A. Co-ops have historically been cautious about approving freelancers and entrepreneurs, but the times they are a-changin', according to some of our experts.

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7.5.11 Gordon Roberts on brickunderground.com
Q. When picking an agent to sell my apartment, how much does it matter whether the agent has sold in the neighborhood before?

A. "While it's not absolutely critical that an agent has prior experience in your building or neighborhood, it can certainly be an advantage," says Manhattan real estate broker Gordon Roberts.
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12.7.10 Gordon Roberts on today's brickunderground.com
Ask an Expert: How many sales is too many?

Q. Future buyer here. Should I have concerns about buying in a building where a large number of units are being sold in a one year period? For example, I looked at 200 W. 20th. Have to wonder if it's due to shareholders wanting to move up to a larger unit, or something negative like bedbugs.

A. Should you be concerned? Maybe. Maybe not. Due to the variety and depth of our experts’ very interesting responses (six from real estate brokers, three from real estate lawyers and one from an appraiser), we’re departing from our usual format and printing each reply individually.

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11.16.10 Shirley Hackel and Gordon Roberts on today's brickunderground
Shirley Hackel and Gordon Roberts on today's brickunderground

Q. If I go to an open house on my own and sign in under my own name (i.e., without listing a broker, because I’m not working with one), can the seller’s broker stop me from bringing in my own broker later? Or can I bring in my own broker at any time?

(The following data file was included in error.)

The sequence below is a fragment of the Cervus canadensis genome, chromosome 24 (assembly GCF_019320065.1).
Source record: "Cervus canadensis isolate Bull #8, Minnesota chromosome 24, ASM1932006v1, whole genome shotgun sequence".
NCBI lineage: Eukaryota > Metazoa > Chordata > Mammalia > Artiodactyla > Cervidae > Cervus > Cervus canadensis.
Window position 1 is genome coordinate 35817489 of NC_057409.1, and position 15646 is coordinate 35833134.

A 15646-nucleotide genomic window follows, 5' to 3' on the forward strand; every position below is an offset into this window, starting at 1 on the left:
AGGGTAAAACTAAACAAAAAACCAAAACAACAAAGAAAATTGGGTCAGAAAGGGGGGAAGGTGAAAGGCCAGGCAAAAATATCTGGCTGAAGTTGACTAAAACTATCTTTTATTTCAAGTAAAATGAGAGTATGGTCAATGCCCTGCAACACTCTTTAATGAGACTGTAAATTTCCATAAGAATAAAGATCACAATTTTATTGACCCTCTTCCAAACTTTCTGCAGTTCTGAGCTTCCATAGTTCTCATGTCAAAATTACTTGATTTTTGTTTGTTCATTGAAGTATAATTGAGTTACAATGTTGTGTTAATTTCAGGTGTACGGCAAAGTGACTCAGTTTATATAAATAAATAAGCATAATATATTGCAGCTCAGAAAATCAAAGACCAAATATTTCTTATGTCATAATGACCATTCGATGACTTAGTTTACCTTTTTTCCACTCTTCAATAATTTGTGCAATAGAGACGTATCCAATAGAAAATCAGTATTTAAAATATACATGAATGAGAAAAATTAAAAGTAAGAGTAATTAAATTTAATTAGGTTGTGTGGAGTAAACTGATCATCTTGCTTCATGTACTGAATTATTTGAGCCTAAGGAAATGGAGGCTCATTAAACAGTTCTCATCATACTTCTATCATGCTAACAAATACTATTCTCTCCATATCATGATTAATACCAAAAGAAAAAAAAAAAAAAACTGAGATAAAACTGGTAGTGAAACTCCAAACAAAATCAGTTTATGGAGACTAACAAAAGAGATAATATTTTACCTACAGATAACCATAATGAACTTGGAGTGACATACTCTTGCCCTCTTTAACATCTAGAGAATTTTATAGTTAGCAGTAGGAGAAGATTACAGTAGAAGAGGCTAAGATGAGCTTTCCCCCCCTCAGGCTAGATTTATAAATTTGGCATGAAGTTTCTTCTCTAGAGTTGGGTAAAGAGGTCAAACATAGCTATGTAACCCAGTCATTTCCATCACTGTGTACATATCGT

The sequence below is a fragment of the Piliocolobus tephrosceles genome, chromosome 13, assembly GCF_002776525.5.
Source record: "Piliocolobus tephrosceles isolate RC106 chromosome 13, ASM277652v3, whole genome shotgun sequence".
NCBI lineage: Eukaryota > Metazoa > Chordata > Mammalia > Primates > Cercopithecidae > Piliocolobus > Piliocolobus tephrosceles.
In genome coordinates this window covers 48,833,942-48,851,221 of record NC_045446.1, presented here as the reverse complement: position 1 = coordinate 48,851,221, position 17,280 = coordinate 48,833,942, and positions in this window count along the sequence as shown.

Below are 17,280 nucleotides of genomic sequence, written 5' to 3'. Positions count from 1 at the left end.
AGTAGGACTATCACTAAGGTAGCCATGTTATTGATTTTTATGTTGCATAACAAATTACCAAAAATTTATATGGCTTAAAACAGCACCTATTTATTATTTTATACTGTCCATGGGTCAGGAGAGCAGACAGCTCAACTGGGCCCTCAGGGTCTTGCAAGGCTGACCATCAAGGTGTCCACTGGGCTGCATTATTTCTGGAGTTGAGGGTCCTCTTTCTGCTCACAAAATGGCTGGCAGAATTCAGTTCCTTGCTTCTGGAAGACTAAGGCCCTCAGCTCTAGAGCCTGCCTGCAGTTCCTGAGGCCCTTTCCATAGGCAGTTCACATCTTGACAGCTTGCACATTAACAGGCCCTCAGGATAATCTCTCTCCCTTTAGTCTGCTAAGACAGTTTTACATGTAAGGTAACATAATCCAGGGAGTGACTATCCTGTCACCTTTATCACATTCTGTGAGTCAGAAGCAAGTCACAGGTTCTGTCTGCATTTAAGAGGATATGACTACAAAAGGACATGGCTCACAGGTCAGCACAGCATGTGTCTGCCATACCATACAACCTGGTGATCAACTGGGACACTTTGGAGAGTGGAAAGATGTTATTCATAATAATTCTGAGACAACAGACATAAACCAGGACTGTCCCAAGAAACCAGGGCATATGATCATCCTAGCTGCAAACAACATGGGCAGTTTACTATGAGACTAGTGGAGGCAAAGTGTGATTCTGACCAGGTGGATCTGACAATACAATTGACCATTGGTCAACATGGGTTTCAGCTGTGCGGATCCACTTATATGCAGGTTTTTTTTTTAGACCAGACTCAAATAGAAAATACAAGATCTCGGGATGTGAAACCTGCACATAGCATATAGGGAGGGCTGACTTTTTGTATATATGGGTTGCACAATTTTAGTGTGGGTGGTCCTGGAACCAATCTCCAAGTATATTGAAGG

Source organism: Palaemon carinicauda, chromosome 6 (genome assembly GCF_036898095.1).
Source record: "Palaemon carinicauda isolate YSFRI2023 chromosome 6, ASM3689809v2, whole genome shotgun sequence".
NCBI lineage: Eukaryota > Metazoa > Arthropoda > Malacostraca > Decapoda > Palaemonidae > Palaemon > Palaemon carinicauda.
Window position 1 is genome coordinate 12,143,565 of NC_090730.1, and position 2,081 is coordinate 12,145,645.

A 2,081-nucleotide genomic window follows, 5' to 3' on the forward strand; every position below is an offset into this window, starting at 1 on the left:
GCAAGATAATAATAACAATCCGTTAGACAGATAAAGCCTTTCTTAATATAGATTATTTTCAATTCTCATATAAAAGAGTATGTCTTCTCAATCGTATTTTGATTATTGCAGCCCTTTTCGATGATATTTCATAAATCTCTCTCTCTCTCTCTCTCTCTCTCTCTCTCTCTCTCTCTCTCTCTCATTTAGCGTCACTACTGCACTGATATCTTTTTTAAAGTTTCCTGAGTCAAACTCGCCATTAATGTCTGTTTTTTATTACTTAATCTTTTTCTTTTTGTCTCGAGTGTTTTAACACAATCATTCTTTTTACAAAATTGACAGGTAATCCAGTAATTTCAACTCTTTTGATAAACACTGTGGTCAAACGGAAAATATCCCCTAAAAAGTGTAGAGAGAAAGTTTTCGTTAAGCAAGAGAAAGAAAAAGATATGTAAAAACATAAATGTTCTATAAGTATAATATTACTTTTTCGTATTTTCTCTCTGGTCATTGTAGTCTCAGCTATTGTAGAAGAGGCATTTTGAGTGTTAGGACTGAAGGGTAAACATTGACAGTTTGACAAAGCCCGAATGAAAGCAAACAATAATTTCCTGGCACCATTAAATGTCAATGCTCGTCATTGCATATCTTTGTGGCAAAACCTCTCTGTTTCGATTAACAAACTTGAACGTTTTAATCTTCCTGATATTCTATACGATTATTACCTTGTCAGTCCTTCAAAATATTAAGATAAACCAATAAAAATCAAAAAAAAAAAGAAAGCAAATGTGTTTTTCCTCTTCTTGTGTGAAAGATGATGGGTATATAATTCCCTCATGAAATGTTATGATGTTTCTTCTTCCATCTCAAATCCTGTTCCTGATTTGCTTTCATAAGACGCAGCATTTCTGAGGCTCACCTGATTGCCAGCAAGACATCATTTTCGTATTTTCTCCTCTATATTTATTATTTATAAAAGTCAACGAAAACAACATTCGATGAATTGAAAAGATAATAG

A. According to the real estate brokers on our expert panel, it’s perfectly okay to bring in your own broker later even though it may make the seller’s broker (who stands to earn the entire commission instead of half by representing both sides) a bit cranky.

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10.25.10 Gordon Roberts on today's brickunderground.com
Ask an Expert: Is central air necessary in a high-end renovation?

Q: Is it necessary to install central a/c in a high-end renovation? How much does it cost, and what’s the premium on resale?

A. Most buyers expect central air in high-end renovation unless it’s technically impossible to install, according to our experts.

“Window units are decidedly down market,” says real estate broker Gordon Roberts. “In general, luxury climate means comfort which is state-of-the-art, efficient and felt, but not seen or heard.”

Real estate broker Deanna Kory says central a/c seems very important “for mint renovations of $3.5 million and up. Some buildings won’t allow it so through-wall is second choice.”

If you’re still not sure, consider the potential competition when it’s time to sell. “Are there other units in the building with central air?” says Roberts. “Then you should probably follow suit. And if you’re already thinking about resale, what are the comparables in your neighborhood? Is central air the norm in properties you’d hope to be commensurate with?”

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9.14.10 Shirley Hackel, Gordon Roberts, Sarah Smith on brickunderground.com
Should I paint my exposed brick wall before selling?